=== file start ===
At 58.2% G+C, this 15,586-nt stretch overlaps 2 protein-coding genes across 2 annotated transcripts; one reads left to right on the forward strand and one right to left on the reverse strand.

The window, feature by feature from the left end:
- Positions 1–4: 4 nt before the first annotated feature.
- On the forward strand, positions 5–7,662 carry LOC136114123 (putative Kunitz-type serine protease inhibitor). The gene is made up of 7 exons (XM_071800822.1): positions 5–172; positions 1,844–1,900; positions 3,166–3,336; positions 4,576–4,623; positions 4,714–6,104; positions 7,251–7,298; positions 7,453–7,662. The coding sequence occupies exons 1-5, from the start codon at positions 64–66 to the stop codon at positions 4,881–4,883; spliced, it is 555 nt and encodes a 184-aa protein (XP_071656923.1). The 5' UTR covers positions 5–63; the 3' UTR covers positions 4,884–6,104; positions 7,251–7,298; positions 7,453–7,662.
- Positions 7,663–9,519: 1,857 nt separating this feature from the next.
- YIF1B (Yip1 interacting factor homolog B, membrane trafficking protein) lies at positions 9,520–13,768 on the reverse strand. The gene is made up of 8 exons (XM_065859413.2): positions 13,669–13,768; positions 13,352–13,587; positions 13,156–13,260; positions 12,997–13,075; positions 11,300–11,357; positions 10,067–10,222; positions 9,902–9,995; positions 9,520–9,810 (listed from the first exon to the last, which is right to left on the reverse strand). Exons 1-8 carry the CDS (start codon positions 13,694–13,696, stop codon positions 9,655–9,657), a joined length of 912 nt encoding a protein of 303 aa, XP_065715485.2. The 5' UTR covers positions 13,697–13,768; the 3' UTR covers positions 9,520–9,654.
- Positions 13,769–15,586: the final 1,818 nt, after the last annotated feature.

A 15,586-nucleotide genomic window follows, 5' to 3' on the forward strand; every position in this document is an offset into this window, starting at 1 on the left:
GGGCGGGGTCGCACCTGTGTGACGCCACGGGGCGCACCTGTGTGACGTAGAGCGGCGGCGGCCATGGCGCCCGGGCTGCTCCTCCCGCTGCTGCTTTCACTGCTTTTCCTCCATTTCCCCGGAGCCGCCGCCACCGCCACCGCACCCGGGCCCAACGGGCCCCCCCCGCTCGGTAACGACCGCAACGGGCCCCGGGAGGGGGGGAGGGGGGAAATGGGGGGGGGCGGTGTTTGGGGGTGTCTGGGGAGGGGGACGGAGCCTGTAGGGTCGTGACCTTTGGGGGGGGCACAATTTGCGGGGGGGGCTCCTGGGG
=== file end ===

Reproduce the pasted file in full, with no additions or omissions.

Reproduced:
At 58.2% G+C, this 15,586-nt stretch overlaps 2 protein-coding genes across 2 annotated transcripts; one reads left to right on the forward strand and one right to left on the reverse strand.

The window, feature by feature from the left end:
- Positions 1–4: 4 nt before the first annotated feature.
- On the forward strand, positions 5–7,662 carry LOC136114123 (putative Kunitz-type serine protease inhibitor). The gene is made up of 7 exons (XM_071800822.1): positions 5–172; positions 1,844–1,900; positions 3,166–3,336; positions 4,576–4,623; positions 4,714–6,104; positions 7,251–7,298; positions 7,453–7,662. The coding sequence occupies exons 1-5, from the start codon at positions 64–66 to the stop codon at positions 4,881–4,883; spliced, it is 555 nt and encodes a 184-aa protein (XP_071656923.1). The 5' UTR covers positions 5–63; the 3' UTR covers positions 4,884–6,104; positions 7,251–7,298; positions 7,453–7,662.
- Positions 7,663–9,519: 1,857 nt separating this feature from the next.
- YIF1B (Yip1 interacting factor homolog B, membrane trafficking protein) lies at positions 9,520–13,768 on the reverse strand. The gene is made up of 8 exons (XM_065859413.2): positions 13,669–13,768; positions 13,352–13,587; positions 13,156–13,260; positions 12,997–13,075; positions 11,300–11,357; positions 10,067–10,222; positions 9,902–9,995; positions 9,520–9,810 (listed from the first exon to the last, which is right to left on the reverse strand). Exons 1-8 carry the CDS (start codon positions 13,694–13,696, stop codon positions 9,655–9,657), a joined length of 912 nt encoding a protein of 303 aa, XP_065715485.2. The 5' UTR covers positions 13,697–13,768; the 3' UTR covers positions 9,520–9,654.
- Positions 13,769–15,586: the final 1,818 nt, after the last annotated feature.

A 15,586-nucleotide genomic window follows, 5' to 3' on the forward strand; every position in this document is an offset into this window, starting at 1 on the left:
GGGCGGGGTCGCACCTGTGTGACGCCACGGGGCGCACCTGTGTGACGTAGAGCGGCGGCGGCCATGGCGCCCGGGCTGCTCCTCCCGCTGCTGCTTTCACTGCTTTTCCTCCATTTCCCCGGAGCCGCCGCCACCGCCACCGCACCCGGGCCCAACGGGCCCCCCCCGCTCGGTAACGACCGCAACGGGCCCCGGGAGGGGGGGAGGGGGGAAATGGGGGGGGGCGGTGTTTGGGGGTGTCTGGGGAGGGGGACGGAGCCTGTAGGGTCGTGACCTTTGGGGGGGGCACAATTTGCGGGGGGGGCTCCTGGGG